That little slash in the title of Peter Morgans Frost/Nixon carries a lot of responsibility.
It suggests that the battle between the disgraced ex-president and the disregarded pseudo-journalist is the psychological equivalent of a prize fight.
It implies that the men may be a reflection of each other: two people who have never felt sufficiently respected, no matter how high theyve climbed in politics or TV stardom.
Most importantly, it reminds us the play has to be kept in balance. History has declared Frost the victor in their contentious series of interviews from 1977: He finally got Nixon to take responsibility for covering up the Watergate burglary, if not authorizing it. But were meant to empathize with both.
Were immediately on the side of Frost (Hank West), who puts on a grave air and a brave face for the most important assignment of his career. Who cant root for the overmatched underdog, even if hes a bit of a flashy twit? But director Michel Harris knows we must also stay connected to Nixon.
Ive seen three men in this role so far. Stacy Keach played Nixon as an angry, paranoiac blowhard on the national tour. Frank Langella turned him into a smooth-talking monster in Ron Howards film. But in Carolina Actors Studio Theatres version, Lamar Wilson makes him a pitiful ball of anxieties.
The real Nixon was a smart, hard-working man and mean-spirited liar whose international achievements were overshadowed by his domestic criminality. But the plays Nixon is self-deluded and pathetic from the moment we see him, even when raging at imagined enemies. (This is the best thing Ive seen Wilson do, among his many good performances. He really gets the voice, walk and jaw-thrusting aggressiveness.)
Morgan balances attributes of supporting characters, too. Jack Brennan (Scott C. Reynolds), Nixons chief of staff, has blinders on when he speaks of his boss or Vietnam, yet his misguided devotion has a dignity to it. Journalist James Reston (Tom Ollis), the plays narrator, rightly longs to bring Nixon to account if not to justice, but Morgan makes him irritatingly strident at times.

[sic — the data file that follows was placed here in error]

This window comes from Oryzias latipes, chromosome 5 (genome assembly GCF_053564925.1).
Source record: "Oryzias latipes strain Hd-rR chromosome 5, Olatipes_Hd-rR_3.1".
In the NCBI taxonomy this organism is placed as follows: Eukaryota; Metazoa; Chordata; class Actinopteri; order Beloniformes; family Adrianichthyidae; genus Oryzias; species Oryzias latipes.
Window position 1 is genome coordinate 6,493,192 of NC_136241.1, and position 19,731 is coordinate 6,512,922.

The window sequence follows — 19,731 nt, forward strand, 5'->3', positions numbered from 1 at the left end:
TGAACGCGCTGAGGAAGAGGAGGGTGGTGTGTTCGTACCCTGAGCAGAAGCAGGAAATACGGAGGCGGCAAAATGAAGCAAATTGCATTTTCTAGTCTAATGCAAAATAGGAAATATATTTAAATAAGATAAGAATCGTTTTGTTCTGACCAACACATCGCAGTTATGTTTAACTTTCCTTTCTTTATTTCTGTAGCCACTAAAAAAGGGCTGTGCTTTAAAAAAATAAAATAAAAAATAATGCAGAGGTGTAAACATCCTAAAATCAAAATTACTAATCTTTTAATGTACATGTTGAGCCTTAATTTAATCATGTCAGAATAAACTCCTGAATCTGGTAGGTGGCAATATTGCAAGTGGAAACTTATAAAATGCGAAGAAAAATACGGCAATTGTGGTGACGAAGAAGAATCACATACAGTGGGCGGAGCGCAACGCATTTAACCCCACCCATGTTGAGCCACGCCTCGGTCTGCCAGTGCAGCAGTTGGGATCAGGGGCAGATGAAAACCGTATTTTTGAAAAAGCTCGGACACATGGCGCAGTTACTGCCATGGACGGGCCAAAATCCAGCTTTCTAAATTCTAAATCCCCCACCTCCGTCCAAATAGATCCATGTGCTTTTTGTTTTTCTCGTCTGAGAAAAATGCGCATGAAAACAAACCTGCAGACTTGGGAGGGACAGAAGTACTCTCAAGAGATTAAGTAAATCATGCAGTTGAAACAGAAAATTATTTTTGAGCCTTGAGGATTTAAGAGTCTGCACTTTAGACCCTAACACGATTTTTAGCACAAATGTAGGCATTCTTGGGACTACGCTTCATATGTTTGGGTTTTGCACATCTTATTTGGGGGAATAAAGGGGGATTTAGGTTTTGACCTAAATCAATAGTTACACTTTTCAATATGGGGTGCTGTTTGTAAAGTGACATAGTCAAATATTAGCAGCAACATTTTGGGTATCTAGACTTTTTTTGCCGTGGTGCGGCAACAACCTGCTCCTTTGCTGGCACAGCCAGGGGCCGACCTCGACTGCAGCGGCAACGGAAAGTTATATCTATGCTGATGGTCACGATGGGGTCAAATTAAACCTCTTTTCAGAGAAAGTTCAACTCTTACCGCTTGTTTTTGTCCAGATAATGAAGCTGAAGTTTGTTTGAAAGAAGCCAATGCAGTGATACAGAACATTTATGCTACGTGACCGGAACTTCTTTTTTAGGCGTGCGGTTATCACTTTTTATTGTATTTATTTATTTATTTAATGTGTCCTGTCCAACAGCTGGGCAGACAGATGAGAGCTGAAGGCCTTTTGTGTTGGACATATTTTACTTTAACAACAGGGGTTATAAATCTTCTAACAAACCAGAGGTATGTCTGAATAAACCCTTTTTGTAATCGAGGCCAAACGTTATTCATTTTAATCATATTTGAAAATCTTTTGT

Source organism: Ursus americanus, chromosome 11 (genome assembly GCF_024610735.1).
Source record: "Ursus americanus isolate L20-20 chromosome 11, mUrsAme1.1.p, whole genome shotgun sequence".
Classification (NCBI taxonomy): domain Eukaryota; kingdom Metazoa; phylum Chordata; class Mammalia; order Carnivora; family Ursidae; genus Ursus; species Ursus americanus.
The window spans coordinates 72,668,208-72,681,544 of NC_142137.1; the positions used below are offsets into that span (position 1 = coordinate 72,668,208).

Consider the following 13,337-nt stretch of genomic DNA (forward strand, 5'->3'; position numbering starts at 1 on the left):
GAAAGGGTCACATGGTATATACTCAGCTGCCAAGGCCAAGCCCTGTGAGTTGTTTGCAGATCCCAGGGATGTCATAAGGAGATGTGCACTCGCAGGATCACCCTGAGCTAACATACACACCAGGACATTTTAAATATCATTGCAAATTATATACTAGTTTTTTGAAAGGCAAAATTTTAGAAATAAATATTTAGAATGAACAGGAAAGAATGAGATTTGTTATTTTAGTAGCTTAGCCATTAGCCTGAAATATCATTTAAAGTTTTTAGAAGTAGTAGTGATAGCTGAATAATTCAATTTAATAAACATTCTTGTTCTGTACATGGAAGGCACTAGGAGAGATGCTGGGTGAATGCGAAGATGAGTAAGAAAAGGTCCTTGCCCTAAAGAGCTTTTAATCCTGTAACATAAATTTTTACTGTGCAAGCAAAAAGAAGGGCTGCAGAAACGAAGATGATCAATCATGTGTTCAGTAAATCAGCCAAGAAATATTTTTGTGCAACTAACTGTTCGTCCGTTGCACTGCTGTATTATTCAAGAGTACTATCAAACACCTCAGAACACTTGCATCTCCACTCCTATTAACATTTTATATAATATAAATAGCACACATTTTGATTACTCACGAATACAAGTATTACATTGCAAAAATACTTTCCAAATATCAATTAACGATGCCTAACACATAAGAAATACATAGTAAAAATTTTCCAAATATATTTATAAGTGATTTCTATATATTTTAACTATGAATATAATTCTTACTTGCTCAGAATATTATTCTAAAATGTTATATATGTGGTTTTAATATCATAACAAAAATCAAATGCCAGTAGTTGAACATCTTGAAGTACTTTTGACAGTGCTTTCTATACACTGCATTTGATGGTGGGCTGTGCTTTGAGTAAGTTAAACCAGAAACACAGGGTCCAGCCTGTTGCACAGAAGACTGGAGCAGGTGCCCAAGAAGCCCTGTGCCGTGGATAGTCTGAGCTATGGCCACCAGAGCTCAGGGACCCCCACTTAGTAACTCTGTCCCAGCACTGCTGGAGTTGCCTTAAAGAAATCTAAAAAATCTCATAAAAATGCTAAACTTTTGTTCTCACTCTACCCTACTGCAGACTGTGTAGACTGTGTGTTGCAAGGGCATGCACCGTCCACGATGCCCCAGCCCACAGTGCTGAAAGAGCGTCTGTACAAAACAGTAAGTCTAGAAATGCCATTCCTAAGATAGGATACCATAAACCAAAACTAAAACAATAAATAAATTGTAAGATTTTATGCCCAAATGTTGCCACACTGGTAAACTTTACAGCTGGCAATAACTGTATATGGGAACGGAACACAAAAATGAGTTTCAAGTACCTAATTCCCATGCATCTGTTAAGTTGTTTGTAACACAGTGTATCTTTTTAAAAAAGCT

Robert Lee Simmons set includes Federal-style pillars missing chunks and an American flag thats torn but not destroyed, symbolizing the United States that was shaken but intact after Nixons misdeeds.
Its centerpiece, an immense video screen, seems at first a redundancy in the small theater: We can easily see what the actors are doing and feeling a few feet away. Yet that screen magnifies the emotions of the characters: Frosts queasy feeling that hell have to score a journalistic knockout to win, Nixons falsely inflated confidence that his superficial answers will win back the hearts of voters whod turned on him.
When this Nixon finally collapses, he does so in an image thats twice life-size. Its a big defeat for a man who couldve been great, just as his disgrace was a big defeat for the country and, when successor Gerald Ford gave him an absolute pardon, a defeat for our legal system. Anyone who has forgotten what these events meant to America (or never knew) will find them brought home powerfully in Frost/Nixon.